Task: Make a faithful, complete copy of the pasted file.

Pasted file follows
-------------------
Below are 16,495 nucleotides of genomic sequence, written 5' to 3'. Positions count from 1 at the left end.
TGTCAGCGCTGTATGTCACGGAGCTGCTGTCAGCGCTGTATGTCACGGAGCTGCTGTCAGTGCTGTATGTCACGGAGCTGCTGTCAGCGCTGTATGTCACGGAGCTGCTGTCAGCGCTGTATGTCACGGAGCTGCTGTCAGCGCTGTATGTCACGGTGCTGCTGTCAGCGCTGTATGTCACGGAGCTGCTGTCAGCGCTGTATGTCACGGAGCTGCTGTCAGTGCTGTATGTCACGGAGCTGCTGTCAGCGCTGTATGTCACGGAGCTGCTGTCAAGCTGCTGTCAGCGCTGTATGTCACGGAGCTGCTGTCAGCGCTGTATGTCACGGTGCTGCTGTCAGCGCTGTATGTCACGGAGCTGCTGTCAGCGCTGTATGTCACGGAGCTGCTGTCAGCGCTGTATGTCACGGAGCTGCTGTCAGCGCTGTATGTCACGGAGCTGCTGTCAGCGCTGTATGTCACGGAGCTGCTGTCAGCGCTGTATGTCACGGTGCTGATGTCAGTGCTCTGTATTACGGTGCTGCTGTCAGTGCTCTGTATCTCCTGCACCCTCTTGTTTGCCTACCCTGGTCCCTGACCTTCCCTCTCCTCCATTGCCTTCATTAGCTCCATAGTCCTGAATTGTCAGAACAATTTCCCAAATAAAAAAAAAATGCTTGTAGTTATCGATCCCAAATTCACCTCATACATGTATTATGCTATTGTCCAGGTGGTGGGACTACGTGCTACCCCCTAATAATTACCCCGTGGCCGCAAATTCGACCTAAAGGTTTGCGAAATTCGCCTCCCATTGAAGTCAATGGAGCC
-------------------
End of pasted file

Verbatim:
Below are 16,495 nucleotides of genomic sequence, written 5' to 3'. Positions count from 1 at the left end.
TGTCAGCGCTGTATGTCACGGAGCTGCTGTCAGCGCTGTATGTCACGGAGCTGCTGTCAGTGCTGTATGTCACGGAGCTGCTGTCAGCGCTGTATGTCACGGAGCTGCTGTCAGCGCTGTATGTCACGGAGCTGCTGTCAGCGCTGTATGTCACGGTGCTGCTGTCAGCGCTGTATGTCACGGAGCTGCTGTCAGCGCTGTATGTCACGGAGCTGCTGTCAGTGCTGTATGTCACGGAGCTGCTGTCAGCGCTGTATGTCACGGAGCTGCTGTCAAGCTGCTGTCAGCGCTGTATGTCACGGAGCTGCTGTCAGCGCTGTATGTCACGGTGCTGCTGTCAGCGCTGTATGTCACGGAGCTGCTGTCAGCGCTGTATGTCACGGAGCTGCTGTCAGCGCTGTATGTCACGGAGCTGCTGTCAGCGCTGTATGTCACGGAGCTGCTGTCAGCGCTGTATGTCACGGAGCTGCTGTCAGCGCTGTATGTCACGGTGCTGATGTCAGTGCTCTGTATTACGGTGCTGCTGTCAGTGCTCTGTATCTCCTGCACCCTCTTGTTTGCCTACCCTGGTCCCTGACCTTCCCTCTCCTCCATTGCCTTCATTAGCTCCATAGTCCTGAATTGTCAGAACAATTTCCCAAATAAAAAAAAAATGCTTGTAGTTATCGATCCCAAATTCACCTCATACATGTATTATGCTATTGTCCAGGTGGTGGGACTACGTGCTACCCCCTAATAATTACCCCGTGGCCGCAAATTCGACCTAAAGGTTTGCGAAATTCGCCTCCCATTGAAGTCAATGGAGCC